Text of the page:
Chronic enterocolitis and malabsorption can result from a high parasite load. The colitis is usually on the right side and the endoscopic findings include loss of vascular pattern, edema, aphthous ulcers, erosions, serpiginous ulcers and xanthoma-like lesions. Strongyloidiasis' hallmarks include patchy inflammation, distal attenuation of disease, eosinophilic infiltration, and, characteristically, a relatively intact architecture of the crypts and the submucosa, although some cases have presented criptitis and granulomatous-like lesions.

Our patient had strongyloides-colitis symptoms, which are quite similar to those in IBD. He, curiously, had worsened on reducing the topical steroids, and improved when oral steroids and 5-ASA were given. Initially, when he was clinically worse and had stopped steroids for three months, he did not have eosinophilia, which appeared when he was on topical steroids again, asymptomatic, and had started on methotrexate. Endoscopically, his colitis was more apparent on the transverse and left colon (instead of the characteristic right side) and, macroscopically, it did not match either Crohn's or ulcerative colitis, but they could not be excluded because this type of parasite infections are not frequently seen in Spain. The pathology gave the diagnosis.

As Ben-Horin et al. point out (2), the diagnosis can be over-looked by the inexperienced or unsuspecting pathologist (6) or may be mistaken for eosinophilic gastroenteritis (7). The first pathologists to look at the sample were residents. They saw very inflamed tissue, compatible with IBD, and some tubular structures that called their attention, which their supervisor staff member confirmed as strongyloidiasis.

Regarding his readmission at the hospital, physical examination and laboratory tests met the established criteria for SIADH diagnosis as defined by Bartter and Schwartz (1697), with euvolemic hyponatremia and inappropriate urine concentration. The absence of respiratory or neurological symptoms (dizziness and headache resolved with SIADH treatment) that would raise suspicion of disseminated strongyloidiasis infection differentiated our case from those described previously, where SIADH was due to pulmonary strongyloidiasis infection. As in other published cases (8,9), given the absence of other etiologies of SIADH (including drugs), it seems reasonable to attribute this disorder to the infection by Strongyloides stercolaris.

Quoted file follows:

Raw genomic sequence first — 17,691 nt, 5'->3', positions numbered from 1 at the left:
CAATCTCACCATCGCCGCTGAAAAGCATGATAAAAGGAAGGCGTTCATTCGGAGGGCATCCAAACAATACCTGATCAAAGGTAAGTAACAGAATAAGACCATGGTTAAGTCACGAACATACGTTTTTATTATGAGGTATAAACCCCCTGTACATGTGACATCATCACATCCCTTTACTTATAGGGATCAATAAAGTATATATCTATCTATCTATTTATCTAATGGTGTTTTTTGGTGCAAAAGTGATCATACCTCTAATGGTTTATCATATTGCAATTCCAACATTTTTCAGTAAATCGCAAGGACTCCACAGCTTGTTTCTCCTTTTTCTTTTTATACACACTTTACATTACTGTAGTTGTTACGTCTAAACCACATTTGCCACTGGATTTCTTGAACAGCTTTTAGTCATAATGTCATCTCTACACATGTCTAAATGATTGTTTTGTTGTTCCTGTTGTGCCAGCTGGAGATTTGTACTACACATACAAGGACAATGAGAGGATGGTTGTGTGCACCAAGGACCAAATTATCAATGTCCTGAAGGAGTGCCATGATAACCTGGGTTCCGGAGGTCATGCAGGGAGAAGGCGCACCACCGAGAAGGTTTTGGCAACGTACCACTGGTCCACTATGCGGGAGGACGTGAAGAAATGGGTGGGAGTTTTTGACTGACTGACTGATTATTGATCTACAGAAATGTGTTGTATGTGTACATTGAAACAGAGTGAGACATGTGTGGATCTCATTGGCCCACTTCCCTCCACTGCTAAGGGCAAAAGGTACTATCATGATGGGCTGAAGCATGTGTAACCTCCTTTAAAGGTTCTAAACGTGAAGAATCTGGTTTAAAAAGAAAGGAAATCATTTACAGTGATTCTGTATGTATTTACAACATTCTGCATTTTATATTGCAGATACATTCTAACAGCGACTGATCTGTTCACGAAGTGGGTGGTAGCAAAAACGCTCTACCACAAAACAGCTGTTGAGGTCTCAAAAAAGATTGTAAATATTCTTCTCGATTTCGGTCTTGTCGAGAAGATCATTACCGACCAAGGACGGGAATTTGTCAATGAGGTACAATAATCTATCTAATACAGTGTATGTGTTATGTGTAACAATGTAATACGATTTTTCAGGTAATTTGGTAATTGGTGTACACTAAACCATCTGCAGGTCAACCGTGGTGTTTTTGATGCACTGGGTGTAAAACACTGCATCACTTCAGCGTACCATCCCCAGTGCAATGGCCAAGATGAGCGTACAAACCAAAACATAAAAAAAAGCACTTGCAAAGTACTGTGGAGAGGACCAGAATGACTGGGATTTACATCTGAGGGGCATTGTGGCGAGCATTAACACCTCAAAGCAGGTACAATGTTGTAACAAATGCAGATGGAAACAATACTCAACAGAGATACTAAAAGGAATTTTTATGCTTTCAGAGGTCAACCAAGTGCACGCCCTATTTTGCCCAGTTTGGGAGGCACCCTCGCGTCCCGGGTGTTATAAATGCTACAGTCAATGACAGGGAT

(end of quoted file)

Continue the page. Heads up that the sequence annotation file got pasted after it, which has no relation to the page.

The pathogenesis of hyponatremia in patients with SIADH due to strongyloides infection remains unknown. Hayashi hypothesizes that anorexia associated with the infection triggers the SIADH, along with a direct or indirect effect of the nematode on the increased ADH secretion (9).

Despite the absence of a hyperinfestation strongyloidiasis syndrome, our patient suffered from protein-energy malnutrition and was being treated with corticosteroids that may have contributed to the progression of the infection (3). However, we are not aware of corticosteroid treatment's influence on SIADH development nor has bibliographical research revealed any association. SIADH requires symptomatic treatment; etiological treatment for strongyloidiasis should be promptly started. According to the feasible severity of the infection, some authors support universal treatment including asymptomatic patients in order to prevent parasitic dissemination.

This case made us research infrequent causes of colitis and SIADH. SIADH is a rare complication due to strongyloides infection. It is mainly associated with disseminated strongyloidiasis infection, but its pathogenesis remains unknown. Although parasitic eradication should be started promptly, our patient confessed a year later that he had not taken the worm treatment. However, he was on pharmacological immunosuppression, which seemed surprisingly to partially block the effects of his parasite infection, and his blood tests only revealed eosinophilia. Contrary to what has been published to date, immunosuppression has not worsened his strongyloidiasis infection.

As Buonfrate et al. comment in their meta-analysis (10), western doctors do not usually think about strongyloidiasis, but rather look for underlying IBDs. Does an underlying IBD explain his response to steroids and methotrexate, or, as Greenstein's group has previously pointed out with regard to other microorganisms, is the immunosuppressive treatment responsible for inhibiting, but not killing the germs (11,12)? Is his asymptomatic state with eosinophilia a result of immunosuppression "blocking" the development of IBD, a shift of intestinal flora after a long-term immigration, and worms conferring a TH2 response that is supposed also to decrease the possibilities of IBD presentation? In mice, reappearance of allergic and atopic conditions has been observed when S. stercolaris is treated (13-15). Since the patient has been erratic in follow-up and treatment, he has been hospitalized for worm treatment. We will try to improve his adherence to visits and treatment to check on worsening of his already known aberrant immune conditions, and on the look-out for possible new ones (mainly IBD).



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Andrea Marco Marqués.
Inflammatory Bowel Disease Unit.
Digestive Disease Department.
Universidad de Valencia.
Hospital Clínico Universitario.
Avda. Blasco Ibáñez, 17.
46010 Valencia, Spain

Received: 14/05/2015
Accepted: 01/07/2015